Digital photography is one of the most popular forms of photography in the world, and now that many advancements have been made in photographic technology that more and more people are engaging themselves in this amazing craft.Just like any other form of photography, it is also not unfamiliar with misconceptions and myths, and these are related things about which we are going to talk in this article.  If a photographer acquaints himself/herself with these myths, then he/she can produce higher quality work.

5 Dont's in Digital Photography

Here are 5 Don’ts in digital photography which everyone must keep in mind:

1. ISO does not change the sensor sensitivity

Contrary to film, digital sensors possess only a single sensitivity. Changing the ISO in a digital camera will not increase the sensitivity of the sensor—it really does not allow the camera to capture more photons. Instead what happens is the amplification of a weak signal and the noise accompanying it.

The experience is like increasing the volume on a low-quality audio—it is not good, but you can hear it anyway.

One tip to remember: High ISO results in a noisier image, and latest technologies have emerged that allow photographers more options to maintain dynamic range (you’d know what it means!).

2. There is never a perfect exposure for a particular photo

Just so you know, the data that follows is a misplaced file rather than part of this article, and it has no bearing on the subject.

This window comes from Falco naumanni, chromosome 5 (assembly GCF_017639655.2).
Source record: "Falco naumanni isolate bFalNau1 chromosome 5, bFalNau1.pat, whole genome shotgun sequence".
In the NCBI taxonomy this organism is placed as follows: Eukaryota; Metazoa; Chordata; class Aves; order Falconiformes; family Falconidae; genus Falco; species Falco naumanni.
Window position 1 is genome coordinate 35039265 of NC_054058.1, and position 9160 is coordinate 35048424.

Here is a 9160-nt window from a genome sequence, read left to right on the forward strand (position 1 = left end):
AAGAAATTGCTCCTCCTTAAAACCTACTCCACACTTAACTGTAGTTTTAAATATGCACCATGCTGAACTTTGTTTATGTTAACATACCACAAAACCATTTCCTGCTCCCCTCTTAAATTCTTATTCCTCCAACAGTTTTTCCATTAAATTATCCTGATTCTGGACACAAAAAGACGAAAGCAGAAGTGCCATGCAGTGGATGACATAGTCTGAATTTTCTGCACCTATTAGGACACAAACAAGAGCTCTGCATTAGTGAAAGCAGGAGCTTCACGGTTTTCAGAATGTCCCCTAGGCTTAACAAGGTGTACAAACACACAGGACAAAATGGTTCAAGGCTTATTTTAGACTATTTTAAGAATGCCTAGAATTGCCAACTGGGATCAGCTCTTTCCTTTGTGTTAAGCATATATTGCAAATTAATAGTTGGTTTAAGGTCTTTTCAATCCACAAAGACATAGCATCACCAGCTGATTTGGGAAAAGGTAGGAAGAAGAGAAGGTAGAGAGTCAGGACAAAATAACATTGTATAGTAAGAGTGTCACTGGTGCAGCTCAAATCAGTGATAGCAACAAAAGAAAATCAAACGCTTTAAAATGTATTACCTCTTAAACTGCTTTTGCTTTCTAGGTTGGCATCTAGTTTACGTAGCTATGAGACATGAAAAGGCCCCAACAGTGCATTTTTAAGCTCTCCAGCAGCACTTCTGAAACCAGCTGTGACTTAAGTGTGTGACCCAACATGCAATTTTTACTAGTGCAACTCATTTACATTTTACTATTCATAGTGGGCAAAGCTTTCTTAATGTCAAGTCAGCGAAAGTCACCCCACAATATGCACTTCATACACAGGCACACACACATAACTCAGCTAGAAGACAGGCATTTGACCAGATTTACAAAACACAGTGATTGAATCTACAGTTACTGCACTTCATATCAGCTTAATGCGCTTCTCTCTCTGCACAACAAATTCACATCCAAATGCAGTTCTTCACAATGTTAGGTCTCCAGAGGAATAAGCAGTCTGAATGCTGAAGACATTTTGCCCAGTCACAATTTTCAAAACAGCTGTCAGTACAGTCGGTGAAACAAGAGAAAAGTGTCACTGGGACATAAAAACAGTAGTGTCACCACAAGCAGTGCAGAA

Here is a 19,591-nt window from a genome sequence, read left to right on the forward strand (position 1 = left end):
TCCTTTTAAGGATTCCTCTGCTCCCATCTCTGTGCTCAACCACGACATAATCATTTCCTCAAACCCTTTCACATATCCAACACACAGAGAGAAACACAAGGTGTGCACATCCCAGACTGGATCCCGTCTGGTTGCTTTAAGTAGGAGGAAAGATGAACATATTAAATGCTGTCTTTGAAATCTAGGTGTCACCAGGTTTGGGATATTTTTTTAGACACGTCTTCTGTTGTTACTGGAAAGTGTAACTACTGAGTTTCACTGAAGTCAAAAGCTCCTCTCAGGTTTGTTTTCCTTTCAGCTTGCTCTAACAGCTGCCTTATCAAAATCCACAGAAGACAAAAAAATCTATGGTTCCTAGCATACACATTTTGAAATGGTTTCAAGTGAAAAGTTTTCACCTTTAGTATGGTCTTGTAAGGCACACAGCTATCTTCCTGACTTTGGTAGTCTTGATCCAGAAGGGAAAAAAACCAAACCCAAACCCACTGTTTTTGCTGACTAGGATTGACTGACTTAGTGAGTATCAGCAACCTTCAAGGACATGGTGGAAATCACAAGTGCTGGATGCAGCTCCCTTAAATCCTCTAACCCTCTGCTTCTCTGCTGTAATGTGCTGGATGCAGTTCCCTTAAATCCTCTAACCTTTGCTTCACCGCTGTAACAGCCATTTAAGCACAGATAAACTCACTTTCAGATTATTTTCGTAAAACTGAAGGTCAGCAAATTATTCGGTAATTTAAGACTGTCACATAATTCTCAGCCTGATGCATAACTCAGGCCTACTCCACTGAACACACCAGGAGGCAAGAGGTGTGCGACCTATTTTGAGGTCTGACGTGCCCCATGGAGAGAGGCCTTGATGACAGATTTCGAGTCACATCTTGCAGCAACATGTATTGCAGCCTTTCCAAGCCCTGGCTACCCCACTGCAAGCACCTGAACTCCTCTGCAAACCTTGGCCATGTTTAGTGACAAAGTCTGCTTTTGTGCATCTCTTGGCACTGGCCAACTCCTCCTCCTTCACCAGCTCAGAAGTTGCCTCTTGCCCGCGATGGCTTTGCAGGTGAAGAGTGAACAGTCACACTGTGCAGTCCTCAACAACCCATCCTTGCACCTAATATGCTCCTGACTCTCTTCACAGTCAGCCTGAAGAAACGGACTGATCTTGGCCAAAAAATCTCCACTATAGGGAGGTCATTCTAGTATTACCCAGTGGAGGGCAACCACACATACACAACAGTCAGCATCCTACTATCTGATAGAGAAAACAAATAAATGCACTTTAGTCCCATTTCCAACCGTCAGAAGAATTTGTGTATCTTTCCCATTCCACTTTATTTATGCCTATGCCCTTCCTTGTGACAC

Remember that there is no such thing; instead, there exists a moderate signal-to-noise ratio (abbreviated as SNR).

The perfect exposure is largely subjective, but from the viewpoint of electronics, you should get the best SNR available since that will offer you the most latitude for the purpose of post-processing the image.

3. Larger pixels do not necessarily yield better picture quality

Under the low light condition, larger pixels generally possess higher SNR to allow greater capture of light; however, these pixels trade resolution, and what turns out is that during bright conditions, smaller pixels possess better resolving power and a higher SNR.

Camera manufacturers choose pixel size as per particular applications, and there are always compromises to be made.

4. Higher bit-depth does not mean better quality pictures

Bit-depth concerns the analog-to-digital converter’s resolution in your camera. If the bit-depth is higher, then more information from a pixel can be curtailed into smaller units causing smoother tone transitions. But, the higher we go, more problems may arise.

There is a diminishing returns point caused by noise and eventually, quality gets affected. Thus, wanting higher bit-depth is akin to desiring more megapixels.

If at all you require the ultimate image quality, then remember that there is an interplay of several variables.

5. Do not forget to clean the image sensor

This one tip is a little different from the others mentioned but is as important as them.

There is this common misconception that only the manufacturer of the camera should clean the sensor because you may accidentally cause damage to the camera. This is stupid and sheer waste of money.

The image sensor contains a glass cover which is hard enough to prevent scratches. Thus, the tip is to do it yourself and do it on a regular basis.

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